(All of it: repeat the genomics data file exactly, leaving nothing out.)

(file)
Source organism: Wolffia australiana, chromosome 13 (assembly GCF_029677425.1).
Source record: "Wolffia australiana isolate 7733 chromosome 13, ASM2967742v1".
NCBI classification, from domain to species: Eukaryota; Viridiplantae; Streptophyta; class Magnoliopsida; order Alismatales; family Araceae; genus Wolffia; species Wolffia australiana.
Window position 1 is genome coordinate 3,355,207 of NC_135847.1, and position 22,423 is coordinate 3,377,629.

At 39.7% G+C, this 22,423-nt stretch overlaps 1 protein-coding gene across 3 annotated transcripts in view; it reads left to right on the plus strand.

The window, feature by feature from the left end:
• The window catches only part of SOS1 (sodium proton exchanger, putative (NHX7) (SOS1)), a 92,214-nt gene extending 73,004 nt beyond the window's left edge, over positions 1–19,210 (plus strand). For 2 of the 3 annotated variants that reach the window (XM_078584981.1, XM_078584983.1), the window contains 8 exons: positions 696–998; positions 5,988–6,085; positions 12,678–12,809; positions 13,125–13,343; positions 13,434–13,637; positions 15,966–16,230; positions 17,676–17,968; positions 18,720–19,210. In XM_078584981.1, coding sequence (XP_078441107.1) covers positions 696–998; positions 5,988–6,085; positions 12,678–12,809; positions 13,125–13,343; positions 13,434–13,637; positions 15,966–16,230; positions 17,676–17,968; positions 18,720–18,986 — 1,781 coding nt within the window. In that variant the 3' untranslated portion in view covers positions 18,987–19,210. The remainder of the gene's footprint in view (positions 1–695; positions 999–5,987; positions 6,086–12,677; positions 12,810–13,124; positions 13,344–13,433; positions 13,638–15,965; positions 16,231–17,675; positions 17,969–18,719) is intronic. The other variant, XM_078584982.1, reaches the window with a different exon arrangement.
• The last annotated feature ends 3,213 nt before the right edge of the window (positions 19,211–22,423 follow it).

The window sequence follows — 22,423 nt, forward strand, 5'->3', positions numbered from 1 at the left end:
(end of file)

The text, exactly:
Source organism: Wolffia australiana, chromosome 13 (assembly GCF_029677425.1).
Source record: "Wolffia australiana isolate 7733 chromosome 13, ASM2967742v1".
NCBI classification, from domain to species: Eukaryota; Viridiplantae; Streptophyta; class Magnoliopsida; order Alismatales; family Araceae; genus Wolffia; species Wolffia australiana.
Window position 1 is genome coordinate 3,355,207 of NC_135847.1, and position 22,423 is coordinate 3,377,629.

At 39.7% G+C, this 22,423-nt stretch overlaps 1 protein-coding gene across 3 annotated transcripts in view; it reads left to right on the plus strand.

The window, feature by feature from the left end:
• The window catches only part of SOS1 (sodium proton exchanger, putative (NHX7) (SOS1)), a 92,214-nt gene extending 73,004 nt beyond the window's left edge, over positions 1–19,210 (plus strand). For 2 of the 3 annotated variants that reach the window (XM_078584981.1, XM_078584983.1), the window contains 8 exons: positions 696–998; positions 5,988–6,085; positions 12,678–12,809; positions 13,125–13,343; positions 13,434–13,637; positions 15,966–16,230; positions 17,676–17,968; positions 18,720–19,210. In XM_078584981.1, coding sequence (XP_078441107.1) covers positions 696–998; positions 5,988–6,085; positions 12,678–12,809; positions 13,125–13,343; positions 13,434–13,637; positions 15,966–16,230; positions 17,676–17,968; positions 18,720–18,986 — 1,781 coding nt within the window. In that variant the 3' untranslated portion in view covers positions 18,987–19,210. The remainder of the gene's footprint in view (positions 1–695; positions 999–5,987; positions 6,086–12,677; positions 12,810–13,124; positions 13,344–13,433; positions 13,638–15,965; positions 16,231–17,675; positions 17,969–18,719) is intronic. The other variant, XM_078584982.1, reaches the window with a different exon arrangement.
• The last annotated feature ends 3,213 nt before the right edge of the window (positions 19,211–22,423 follow it).

The window sequence follows — 22,423 nt, forward strand, 5'->3', positions numbered from 1 at the left end: